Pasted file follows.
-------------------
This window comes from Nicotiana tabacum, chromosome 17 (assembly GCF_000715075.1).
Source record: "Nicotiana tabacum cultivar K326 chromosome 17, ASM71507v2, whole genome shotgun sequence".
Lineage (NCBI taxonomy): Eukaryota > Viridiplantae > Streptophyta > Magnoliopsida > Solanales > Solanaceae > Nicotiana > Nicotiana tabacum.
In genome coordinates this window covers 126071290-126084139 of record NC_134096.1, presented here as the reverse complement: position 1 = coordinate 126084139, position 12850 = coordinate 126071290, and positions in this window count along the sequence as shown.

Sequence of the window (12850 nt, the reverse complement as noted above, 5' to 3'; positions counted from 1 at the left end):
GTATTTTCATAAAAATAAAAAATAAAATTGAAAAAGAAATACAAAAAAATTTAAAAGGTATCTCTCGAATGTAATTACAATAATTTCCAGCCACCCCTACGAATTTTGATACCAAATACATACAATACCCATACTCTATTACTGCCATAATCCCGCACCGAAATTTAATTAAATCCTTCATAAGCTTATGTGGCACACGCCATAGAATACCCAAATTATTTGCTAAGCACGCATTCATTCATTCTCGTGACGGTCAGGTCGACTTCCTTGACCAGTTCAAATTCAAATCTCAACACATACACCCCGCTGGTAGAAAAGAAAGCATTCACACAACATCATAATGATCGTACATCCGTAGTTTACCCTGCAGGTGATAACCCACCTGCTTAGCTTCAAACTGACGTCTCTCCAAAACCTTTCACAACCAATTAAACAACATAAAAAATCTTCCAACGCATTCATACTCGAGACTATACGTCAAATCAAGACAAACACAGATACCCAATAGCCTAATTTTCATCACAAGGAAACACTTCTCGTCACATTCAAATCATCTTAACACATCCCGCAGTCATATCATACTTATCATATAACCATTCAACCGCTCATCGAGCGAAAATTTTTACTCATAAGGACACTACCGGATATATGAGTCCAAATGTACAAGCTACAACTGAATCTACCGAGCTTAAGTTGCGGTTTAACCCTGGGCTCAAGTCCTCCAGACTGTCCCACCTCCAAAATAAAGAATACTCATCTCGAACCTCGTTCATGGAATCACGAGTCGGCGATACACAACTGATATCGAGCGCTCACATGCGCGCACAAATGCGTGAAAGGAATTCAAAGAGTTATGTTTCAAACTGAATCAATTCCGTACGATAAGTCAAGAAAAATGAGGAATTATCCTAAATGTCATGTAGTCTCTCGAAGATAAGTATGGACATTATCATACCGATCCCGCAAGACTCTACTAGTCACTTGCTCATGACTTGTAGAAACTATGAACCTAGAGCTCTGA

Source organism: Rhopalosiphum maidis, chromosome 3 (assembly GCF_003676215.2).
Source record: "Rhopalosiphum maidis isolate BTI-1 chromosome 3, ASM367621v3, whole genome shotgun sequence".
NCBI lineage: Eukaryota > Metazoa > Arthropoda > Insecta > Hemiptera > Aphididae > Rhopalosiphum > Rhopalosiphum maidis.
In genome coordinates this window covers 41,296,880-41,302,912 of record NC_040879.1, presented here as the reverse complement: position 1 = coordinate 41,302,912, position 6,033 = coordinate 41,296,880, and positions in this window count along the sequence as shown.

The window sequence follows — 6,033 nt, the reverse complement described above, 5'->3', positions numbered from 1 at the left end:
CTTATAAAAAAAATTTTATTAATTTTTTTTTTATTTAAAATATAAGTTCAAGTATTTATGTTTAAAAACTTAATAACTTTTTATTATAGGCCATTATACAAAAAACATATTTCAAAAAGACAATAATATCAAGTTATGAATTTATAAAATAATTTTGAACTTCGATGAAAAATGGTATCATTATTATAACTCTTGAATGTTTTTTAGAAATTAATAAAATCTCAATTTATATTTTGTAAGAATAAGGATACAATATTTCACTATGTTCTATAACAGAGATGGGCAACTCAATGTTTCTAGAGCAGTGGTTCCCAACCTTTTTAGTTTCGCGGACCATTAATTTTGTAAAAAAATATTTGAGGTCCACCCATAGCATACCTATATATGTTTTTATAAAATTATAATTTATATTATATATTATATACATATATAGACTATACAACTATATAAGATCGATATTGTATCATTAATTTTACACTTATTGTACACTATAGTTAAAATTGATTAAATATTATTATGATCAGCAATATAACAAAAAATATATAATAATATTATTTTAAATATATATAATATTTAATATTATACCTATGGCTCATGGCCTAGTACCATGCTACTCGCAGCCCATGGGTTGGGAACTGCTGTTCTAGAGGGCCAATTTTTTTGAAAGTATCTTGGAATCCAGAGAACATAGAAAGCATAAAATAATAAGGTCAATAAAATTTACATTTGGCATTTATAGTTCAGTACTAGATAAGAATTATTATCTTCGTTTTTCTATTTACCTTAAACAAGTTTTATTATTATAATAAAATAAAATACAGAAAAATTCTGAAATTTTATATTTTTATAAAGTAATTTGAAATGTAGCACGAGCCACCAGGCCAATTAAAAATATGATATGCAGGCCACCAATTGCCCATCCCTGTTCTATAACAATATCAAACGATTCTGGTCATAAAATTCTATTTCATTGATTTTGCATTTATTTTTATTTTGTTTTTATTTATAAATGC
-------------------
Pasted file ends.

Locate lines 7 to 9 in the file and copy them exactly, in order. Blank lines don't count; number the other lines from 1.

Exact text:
Source organism: Rhopalosiphum maidis, chromosome 3 (assembly GCF_003676215.2).
Source record: "Rhopalosiphum maidis isolate BTI-1 chromosome 3, ASM367621v3, whole genome shotgun sequence".
NCBI lineage: Eukaryota > Metazoa > Arthropoda > Insecta > Hemiptera > Aphididae > Rhopalosiphum > Rhopalosiphum maidis.